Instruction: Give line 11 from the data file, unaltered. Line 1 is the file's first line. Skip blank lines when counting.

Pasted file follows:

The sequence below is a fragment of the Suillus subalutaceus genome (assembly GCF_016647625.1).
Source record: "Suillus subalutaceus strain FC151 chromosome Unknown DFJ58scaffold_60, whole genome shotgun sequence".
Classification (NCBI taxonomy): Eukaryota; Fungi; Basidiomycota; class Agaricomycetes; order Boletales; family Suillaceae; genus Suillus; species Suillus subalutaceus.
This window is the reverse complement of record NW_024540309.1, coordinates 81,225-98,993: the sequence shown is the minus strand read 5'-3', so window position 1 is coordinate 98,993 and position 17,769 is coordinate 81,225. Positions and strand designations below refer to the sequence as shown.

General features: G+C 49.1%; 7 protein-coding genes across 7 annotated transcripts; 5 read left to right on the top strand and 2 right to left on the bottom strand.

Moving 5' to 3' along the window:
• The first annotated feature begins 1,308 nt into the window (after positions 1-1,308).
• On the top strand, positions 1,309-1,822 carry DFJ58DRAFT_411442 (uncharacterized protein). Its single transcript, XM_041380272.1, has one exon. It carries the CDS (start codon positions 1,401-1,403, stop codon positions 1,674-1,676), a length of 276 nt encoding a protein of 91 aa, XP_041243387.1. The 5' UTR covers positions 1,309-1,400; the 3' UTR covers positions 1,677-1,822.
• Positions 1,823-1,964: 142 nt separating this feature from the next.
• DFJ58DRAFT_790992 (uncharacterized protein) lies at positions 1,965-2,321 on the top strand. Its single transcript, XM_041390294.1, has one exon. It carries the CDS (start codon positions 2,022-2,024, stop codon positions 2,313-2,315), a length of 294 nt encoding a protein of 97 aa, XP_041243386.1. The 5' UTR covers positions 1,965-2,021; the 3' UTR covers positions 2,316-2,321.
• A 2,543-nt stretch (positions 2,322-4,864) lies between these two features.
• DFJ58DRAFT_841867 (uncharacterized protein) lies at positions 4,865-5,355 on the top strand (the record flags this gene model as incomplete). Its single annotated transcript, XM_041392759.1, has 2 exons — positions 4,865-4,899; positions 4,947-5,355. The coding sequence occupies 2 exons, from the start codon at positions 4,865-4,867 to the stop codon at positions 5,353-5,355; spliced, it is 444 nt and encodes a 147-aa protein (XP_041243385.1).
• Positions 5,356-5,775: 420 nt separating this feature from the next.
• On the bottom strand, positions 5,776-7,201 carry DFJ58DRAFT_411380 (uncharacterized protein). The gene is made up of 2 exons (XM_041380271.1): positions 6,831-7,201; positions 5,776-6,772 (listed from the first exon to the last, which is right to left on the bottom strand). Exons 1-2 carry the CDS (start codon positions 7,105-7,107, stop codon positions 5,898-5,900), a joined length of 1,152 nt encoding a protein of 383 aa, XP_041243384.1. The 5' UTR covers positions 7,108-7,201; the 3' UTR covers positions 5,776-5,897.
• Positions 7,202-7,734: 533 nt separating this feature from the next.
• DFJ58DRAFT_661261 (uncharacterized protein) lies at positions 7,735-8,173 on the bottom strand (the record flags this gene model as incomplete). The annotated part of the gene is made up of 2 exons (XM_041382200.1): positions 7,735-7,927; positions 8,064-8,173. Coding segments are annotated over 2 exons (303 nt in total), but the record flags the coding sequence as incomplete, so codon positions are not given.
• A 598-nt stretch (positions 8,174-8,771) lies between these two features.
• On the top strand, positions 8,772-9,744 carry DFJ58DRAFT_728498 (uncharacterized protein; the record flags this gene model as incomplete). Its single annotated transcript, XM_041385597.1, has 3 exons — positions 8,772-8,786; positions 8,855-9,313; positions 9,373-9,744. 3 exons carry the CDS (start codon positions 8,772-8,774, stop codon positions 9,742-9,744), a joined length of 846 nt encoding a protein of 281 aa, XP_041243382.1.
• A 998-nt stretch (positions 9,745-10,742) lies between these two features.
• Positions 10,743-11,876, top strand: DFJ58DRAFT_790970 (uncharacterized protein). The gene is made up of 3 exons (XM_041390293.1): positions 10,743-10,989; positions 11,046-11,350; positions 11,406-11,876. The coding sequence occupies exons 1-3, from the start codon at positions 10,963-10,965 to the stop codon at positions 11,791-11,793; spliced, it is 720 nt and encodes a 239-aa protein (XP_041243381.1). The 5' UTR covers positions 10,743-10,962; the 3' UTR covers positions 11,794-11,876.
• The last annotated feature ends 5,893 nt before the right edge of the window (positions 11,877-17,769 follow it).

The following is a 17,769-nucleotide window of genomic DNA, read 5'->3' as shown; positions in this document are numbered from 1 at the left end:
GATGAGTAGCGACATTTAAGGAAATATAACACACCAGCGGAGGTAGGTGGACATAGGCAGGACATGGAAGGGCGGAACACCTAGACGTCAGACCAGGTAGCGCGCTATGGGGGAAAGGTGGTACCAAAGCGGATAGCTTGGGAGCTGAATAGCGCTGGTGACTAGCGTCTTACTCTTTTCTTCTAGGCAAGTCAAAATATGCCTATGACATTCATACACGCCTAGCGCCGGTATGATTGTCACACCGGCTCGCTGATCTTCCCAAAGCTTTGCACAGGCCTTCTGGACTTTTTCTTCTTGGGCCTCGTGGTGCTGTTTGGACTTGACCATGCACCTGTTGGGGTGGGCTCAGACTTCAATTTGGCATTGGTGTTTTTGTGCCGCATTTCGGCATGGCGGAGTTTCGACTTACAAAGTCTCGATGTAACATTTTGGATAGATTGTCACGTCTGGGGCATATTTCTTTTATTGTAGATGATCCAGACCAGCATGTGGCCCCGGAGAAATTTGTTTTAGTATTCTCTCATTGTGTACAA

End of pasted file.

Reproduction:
• A 2,543-nt stretch (positions 2,322-4,864) lies between these two features.